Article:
Description
BACKGROUND OF THE INVENTION

1. Technical Field

The present invention relates to a method of molding and baking polyphenylene sulfide (PPS) for overmold carriages for use in computer hard disk drives to minimize heat-induced deflections and improve structural stiffness characteristics.

2. Description of the Related Art

Carriage assemblies in computer hard drives carry read/write transducer heads across the surface of the disks to the desired information track. The read/write heads are positioned in very close proximity to the surface of the disks, riding upon an air bearing created by the rapid rotation of the disk. Through accompanying electronic circuitry, the read/write heads are used to read digital information from the disks and to write digital information to the disks. It is known in the art to form these carriage assemblies from lightweight, strong materials and from combinations of the materials. These materials are primarily metals, such as aluminum, and plastics, such as polyphenylene sulfide (PPS) with 40% glass fill.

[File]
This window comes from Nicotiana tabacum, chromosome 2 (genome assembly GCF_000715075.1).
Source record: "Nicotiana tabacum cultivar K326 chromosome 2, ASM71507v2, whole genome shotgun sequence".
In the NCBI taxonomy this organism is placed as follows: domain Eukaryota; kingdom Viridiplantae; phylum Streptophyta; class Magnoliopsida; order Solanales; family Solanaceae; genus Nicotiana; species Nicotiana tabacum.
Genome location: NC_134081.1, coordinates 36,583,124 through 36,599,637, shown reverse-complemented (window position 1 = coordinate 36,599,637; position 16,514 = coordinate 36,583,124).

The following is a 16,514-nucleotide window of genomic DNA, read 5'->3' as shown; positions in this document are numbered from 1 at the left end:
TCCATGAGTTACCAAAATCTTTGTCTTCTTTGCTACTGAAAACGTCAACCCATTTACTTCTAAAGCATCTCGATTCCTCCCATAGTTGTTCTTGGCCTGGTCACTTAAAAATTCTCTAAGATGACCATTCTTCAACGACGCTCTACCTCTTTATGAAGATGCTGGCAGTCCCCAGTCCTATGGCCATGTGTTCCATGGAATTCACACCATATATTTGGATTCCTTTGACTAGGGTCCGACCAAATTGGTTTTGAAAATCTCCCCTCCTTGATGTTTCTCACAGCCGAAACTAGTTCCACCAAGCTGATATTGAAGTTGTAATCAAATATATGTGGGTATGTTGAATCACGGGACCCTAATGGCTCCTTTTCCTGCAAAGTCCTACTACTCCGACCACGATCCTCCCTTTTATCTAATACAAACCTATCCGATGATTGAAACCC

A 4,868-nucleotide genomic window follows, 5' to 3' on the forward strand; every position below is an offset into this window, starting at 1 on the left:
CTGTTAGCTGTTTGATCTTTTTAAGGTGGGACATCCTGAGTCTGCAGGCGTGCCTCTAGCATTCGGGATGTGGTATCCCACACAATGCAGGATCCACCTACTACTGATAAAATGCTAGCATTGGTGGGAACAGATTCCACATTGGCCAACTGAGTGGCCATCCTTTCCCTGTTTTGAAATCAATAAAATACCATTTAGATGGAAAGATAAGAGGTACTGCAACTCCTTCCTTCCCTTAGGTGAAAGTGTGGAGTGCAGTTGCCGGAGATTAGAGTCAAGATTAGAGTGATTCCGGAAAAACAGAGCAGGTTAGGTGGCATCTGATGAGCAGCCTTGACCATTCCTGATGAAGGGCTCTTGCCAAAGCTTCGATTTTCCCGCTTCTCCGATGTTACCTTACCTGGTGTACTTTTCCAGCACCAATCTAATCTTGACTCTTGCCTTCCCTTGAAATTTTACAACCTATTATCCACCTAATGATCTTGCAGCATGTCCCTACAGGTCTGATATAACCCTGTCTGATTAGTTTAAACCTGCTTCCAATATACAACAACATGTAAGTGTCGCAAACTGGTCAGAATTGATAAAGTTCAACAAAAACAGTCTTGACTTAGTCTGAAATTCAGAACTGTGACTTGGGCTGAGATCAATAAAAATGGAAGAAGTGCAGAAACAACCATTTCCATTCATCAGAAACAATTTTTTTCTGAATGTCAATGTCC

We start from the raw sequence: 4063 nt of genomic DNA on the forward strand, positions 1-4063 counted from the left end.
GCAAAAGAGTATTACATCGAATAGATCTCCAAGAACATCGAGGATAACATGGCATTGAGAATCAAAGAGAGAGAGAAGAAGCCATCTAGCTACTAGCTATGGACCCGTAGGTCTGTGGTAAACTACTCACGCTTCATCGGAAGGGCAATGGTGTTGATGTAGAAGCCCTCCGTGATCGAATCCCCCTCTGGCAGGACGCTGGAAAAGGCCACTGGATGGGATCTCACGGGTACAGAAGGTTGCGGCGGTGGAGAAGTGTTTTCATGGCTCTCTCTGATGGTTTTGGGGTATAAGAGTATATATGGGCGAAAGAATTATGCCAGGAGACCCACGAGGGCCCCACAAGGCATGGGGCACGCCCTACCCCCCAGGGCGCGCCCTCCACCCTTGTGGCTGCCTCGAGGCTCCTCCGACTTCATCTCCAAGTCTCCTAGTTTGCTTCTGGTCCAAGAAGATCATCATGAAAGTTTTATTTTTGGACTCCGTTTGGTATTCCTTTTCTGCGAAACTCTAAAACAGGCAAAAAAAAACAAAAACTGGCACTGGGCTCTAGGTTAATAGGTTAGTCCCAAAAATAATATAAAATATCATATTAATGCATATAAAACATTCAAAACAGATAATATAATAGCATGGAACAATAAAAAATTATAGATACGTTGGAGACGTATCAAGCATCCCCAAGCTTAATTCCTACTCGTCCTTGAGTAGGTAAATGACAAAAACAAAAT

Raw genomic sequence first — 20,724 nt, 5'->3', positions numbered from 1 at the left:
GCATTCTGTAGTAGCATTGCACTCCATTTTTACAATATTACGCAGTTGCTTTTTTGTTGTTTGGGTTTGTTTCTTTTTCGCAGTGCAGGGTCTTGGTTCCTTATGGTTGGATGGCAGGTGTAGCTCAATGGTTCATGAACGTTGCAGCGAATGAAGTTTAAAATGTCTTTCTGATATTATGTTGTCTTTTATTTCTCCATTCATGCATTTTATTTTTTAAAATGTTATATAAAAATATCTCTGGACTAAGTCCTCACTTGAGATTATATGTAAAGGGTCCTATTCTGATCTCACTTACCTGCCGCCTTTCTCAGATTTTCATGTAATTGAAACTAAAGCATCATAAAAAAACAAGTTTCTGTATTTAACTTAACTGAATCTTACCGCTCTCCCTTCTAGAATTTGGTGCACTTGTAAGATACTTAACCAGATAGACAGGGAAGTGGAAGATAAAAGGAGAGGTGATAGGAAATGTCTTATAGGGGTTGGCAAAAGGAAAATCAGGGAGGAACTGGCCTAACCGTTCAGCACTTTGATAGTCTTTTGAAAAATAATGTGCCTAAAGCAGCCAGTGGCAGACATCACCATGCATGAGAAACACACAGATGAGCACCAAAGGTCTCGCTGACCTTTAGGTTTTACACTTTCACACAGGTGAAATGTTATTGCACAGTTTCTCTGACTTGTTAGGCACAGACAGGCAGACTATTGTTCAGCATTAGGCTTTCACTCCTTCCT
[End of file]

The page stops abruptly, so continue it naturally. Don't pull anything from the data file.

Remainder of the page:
PPS is a thermoplastic polycondensate that has been mass-produced since 1973 and is sold by Chevron Phillips Chemical Company under the trademark RYTON. PPS is used to make high performance electrical connectors and other high stress parts because of its high temperature resistance (230 C. continuous) and low temperature endurance.

FIG. 1 shows a typical overmold carriage assembly 11, assembly 11 having two arms 13 extending from a molded plastic body 15. Arms 13 are preferably formed from stamped aluminum and have forward ends 17 that are adapted to carry read/write heads (not shown). Body 15 is formed by molding PPS 40% glass fill on a carriage in an injection mold, body 15 having a central portion 19 and a rear portion 21. An opening 23 in central portion 19 acts a pivot center for assembly 11. Rear portion 21 houses a voice coil 25 and may house other components of the carriage assembly.